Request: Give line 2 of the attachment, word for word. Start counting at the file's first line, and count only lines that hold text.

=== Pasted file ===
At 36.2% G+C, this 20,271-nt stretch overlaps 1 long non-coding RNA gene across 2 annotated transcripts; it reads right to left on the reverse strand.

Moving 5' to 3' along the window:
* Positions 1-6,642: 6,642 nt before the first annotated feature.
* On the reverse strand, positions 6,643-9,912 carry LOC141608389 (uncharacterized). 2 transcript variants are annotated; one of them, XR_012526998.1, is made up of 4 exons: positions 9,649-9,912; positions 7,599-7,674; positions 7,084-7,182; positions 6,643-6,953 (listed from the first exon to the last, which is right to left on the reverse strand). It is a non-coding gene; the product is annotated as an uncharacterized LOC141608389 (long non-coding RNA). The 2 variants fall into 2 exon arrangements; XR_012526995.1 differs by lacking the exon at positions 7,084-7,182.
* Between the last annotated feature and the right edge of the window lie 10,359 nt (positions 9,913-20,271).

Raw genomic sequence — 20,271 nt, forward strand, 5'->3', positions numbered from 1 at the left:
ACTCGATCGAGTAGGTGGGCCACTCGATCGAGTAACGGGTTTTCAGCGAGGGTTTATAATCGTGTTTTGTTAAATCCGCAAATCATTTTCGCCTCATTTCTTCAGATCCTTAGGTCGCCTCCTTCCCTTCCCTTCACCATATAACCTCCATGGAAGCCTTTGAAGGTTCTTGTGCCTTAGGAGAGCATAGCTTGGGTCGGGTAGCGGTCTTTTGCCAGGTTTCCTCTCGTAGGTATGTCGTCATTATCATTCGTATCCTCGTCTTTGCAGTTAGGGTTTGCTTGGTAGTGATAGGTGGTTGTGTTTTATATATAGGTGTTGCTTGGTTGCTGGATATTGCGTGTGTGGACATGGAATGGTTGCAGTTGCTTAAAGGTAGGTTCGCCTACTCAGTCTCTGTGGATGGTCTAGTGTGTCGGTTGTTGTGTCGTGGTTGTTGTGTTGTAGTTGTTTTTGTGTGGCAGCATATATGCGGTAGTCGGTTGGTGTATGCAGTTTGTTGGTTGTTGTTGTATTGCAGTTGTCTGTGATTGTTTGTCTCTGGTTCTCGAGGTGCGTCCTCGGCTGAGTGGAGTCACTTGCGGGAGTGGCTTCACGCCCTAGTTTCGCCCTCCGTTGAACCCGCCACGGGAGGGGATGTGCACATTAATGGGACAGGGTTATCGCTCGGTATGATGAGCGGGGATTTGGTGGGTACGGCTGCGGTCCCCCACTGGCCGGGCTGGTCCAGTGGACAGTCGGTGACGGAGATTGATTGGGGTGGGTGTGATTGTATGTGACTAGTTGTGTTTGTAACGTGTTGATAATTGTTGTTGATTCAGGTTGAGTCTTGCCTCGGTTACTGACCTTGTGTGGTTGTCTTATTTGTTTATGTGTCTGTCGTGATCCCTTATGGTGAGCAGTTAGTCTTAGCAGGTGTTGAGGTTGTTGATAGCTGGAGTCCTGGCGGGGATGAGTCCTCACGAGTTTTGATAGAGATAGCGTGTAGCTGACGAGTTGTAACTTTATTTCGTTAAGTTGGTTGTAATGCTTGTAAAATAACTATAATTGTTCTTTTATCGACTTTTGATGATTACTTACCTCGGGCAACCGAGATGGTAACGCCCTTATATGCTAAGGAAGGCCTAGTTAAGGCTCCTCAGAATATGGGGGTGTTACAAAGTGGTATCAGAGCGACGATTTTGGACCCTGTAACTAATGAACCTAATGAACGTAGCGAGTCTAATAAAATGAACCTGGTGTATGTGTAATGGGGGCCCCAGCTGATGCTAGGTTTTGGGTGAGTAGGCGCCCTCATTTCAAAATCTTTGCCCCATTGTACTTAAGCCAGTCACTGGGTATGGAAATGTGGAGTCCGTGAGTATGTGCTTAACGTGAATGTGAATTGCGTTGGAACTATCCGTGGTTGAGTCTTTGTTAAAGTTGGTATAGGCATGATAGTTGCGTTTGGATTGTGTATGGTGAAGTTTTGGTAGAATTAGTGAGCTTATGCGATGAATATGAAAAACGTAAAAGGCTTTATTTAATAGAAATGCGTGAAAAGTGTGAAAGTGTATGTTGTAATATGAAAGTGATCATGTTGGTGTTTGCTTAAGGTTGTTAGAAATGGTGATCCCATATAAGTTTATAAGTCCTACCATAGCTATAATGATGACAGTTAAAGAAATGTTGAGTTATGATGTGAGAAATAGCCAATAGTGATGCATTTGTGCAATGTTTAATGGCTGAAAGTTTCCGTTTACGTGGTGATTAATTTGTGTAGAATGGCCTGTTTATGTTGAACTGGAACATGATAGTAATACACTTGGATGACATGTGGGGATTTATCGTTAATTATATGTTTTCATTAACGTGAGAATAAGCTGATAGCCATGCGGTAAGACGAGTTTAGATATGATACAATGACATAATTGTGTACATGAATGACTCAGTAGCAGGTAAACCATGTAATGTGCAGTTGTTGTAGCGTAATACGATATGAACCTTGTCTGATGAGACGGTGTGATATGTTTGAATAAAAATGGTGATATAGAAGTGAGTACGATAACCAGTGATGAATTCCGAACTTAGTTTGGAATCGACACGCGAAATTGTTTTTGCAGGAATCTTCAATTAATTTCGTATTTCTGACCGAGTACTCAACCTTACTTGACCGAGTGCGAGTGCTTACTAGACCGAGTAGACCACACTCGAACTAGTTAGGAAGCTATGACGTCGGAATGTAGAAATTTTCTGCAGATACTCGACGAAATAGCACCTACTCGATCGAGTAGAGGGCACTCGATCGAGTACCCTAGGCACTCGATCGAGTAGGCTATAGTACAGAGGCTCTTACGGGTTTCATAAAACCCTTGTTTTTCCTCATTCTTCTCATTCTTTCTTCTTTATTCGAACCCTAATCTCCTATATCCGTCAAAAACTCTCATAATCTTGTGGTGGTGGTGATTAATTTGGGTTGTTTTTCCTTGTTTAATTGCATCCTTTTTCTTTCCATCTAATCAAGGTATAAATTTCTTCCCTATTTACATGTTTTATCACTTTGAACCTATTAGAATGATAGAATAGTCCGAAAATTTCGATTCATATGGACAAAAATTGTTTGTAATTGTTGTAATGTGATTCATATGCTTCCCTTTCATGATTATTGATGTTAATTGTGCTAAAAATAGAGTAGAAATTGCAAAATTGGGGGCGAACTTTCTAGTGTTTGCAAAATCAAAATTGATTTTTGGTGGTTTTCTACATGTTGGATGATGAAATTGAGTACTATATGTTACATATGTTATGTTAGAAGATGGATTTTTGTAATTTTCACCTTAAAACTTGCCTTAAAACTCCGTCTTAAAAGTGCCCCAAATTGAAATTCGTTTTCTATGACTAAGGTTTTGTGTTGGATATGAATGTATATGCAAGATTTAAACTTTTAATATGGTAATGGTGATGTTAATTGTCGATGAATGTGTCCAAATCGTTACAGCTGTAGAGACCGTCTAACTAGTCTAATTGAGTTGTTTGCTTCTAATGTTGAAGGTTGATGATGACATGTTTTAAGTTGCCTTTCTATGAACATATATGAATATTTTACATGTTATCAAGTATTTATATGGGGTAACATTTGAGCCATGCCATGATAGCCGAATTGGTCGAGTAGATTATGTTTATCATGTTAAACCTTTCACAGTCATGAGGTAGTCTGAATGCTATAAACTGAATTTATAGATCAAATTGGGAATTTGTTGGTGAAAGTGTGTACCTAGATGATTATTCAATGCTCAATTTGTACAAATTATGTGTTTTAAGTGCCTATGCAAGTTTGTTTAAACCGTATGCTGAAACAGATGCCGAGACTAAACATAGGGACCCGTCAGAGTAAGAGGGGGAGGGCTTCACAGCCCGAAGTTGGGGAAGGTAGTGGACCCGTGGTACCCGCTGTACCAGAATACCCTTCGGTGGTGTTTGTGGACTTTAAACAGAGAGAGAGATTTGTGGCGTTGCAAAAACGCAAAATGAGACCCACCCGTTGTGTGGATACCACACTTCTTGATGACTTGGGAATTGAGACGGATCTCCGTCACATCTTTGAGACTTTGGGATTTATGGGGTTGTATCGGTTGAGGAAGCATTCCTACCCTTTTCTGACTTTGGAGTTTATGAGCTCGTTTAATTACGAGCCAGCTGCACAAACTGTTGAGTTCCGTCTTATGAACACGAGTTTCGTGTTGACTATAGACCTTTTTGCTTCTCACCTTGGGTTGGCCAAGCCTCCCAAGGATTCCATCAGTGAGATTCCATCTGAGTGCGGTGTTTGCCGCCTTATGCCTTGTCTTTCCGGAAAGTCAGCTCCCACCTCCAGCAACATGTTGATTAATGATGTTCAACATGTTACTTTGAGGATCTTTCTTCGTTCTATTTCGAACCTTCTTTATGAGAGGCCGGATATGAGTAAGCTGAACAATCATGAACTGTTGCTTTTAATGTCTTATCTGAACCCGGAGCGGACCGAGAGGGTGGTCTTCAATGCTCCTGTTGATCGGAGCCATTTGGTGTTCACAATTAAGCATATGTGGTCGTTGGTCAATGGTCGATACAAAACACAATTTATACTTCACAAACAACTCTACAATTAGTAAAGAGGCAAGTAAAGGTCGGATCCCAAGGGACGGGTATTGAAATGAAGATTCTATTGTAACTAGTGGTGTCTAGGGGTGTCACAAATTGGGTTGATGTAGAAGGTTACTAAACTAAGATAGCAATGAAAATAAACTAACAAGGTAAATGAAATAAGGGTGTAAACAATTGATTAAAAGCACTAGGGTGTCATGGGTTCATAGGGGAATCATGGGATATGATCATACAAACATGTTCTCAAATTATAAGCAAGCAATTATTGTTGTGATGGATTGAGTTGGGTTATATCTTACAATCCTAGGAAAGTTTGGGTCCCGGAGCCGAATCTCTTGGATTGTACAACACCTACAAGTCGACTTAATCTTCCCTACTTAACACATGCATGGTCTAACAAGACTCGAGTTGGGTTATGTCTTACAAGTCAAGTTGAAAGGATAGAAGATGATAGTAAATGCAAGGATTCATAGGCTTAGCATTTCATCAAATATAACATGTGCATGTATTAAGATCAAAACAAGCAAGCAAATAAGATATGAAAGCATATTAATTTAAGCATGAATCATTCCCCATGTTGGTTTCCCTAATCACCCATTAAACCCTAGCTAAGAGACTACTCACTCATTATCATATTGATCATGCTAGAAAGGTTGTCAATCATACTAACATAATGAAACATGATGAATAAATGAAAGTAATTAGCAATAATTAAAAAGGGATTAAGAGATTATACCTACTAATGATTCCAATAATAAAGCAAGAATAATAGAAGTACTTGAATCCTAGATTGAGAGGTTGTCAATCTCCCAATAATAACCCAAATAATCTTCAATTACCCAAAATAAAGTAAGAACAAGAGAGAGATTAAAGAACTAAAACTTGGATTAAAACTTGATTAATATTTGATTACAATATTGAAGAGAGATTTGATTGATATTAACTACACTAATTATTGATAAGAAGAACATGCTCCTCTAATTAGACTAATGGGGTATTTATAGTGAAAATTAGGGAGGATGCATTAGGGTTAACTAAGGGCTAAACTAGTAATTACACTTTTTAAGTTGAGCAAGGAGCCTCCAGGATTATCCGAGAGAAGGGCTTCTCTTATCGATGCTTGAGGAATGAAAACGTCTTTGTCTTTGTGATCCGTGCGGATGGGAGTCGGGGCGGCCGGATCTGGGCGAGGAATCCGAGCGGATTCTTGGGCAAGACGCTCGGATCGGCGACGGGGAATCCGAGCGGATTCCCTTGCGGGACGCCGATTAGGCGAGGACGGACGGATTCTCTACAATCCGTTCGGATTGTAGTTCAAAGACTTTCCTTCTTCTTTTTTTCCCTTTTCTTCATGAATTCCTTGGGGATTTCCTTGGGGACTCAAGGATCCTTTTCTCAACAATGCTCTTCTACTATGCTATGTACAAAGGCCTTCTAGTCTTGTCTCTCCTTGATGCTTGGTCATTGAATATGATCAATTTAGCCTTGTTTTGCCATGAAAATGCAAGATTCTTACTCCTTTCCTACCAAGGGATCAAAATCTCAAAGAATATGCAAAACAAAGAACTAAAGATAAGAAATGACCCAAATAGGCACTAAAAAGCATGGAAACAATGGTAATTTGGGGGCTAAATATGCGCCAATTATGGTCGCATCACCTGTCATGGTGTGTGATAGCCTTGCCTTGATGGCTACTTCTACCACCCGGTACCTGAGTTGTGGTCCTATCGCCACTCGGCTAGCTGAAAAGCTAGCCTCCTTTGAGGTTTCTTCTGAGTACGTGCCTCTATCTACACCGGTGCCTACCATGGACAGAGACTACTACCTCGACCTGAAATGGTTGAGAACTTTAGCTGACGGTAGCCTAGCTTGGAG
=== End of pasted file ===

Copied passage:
Moving 5' to 3' along the window: